(Well, for starters, Kyle, you could quit dragging those knuckles. Blood is hard to remove from office-grade carpeting.)

And if your employee HAS stepped up, don’t be afraid to point that out:

This program has been taken to the next level for your department.  You presented several key faucets of this in our recent team meeting.

Key faucets. 

Believe it or not, they actually exist. 

Honestly, I don’t know WHY they exist, or how they have anything to do with…well…anything.  But they were presented, so <head tilt> I guess that’s one less thing I have to worry about that I didn’t know I was supposed to be worrying about.

Finally, as you wrap up the review, don’t be afraid to share some of the wisdom you’ve accumulated through your years of experience:

If everything’s coming at you too fast, it might just be because it is.

 <holds fist to chest, blinking back tears>  

Words to live by.

I was so moved <coughcoughSNORT> by this workplace proverb that I promptly shared it with my team.

Me:  This is why you shouldn’t be eating fortune cookies while you’re writing reviews.

Team Member:  …and you know what they say about the fortunes from cookies, right?

Oh yeah….

If everything’s coming at you too fast, it might just be because it is.  In bed.

I love HR so hard.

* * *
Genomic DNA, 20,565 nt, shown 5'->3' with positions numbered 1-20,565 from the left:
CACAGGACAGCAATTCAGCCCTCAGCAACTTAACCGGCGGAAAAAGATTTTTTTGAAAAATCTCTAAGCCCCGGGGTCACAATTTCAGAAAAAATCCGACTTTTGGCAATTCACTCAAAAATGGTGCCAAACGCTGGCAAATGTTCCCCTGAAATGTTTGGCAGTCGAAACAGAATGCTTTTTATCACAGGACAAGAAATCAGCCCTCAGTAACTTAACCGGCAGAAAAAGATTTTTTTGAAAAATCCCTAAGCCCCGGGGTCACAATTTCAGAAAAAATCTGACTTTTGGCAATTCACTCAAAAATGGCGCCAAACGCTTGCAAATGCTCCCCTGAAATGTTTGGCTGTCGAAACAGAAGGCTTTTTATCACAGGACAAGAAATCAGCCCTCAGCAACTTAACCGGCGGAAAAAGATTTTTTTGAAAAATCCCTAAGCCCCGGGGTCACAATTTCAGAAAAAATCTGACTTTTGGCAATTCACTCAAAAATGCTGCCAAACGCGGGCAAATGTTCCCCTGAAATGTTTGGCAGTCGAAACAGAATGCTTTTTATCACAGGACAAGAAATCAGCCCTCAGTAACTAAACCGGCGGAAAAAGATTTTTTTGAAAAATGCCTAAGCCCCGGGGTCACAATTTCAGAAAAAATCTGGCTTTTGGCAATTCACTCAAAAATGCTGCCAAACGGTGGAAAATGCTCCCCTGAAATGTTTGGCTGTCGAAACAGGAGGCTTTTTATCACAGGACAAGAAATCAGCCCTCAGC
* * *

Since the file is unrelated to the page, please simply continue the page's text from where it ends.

And next, the CEO wants us all to write SMART goals.

I CAN’T WAIT.

Remind me again why I quit teaching….?

<slugs hemlock>

Creature of the Fright

In our last episode, we left Kate, physically and emotionally exhausted, lying awake in her childhood bedroom, praying desperately that the gentle fluttering of papers on the memo board was caused by the innocent and soothing sounds of her fan…

…but…

…could it be something…far more sinister?


I put on my glasses and reach for the light switch.

<click>

<blink>

Hmm…everything looks nor-

The big brown bat can often be found roosting in home, barns and churches throughout the Chesapeake Bay watershed. (Angell Williams/Flickr)  Source

<SHRIIIIIIIIIIIIIIIIEEEEEEEEEEEEEEEEEEEEEEEEEK>

I scream like a six-year-old who just won front-row tickets to a Justin Bieber concert, flee the room like there’s free pizza outside, and slam the door.

Heart pounding, I look down the hall towards my mother’s bedroom.

Silence.

Mom didn’t even stir.

What the hell?!?! I WAS ALMOST MURDERED.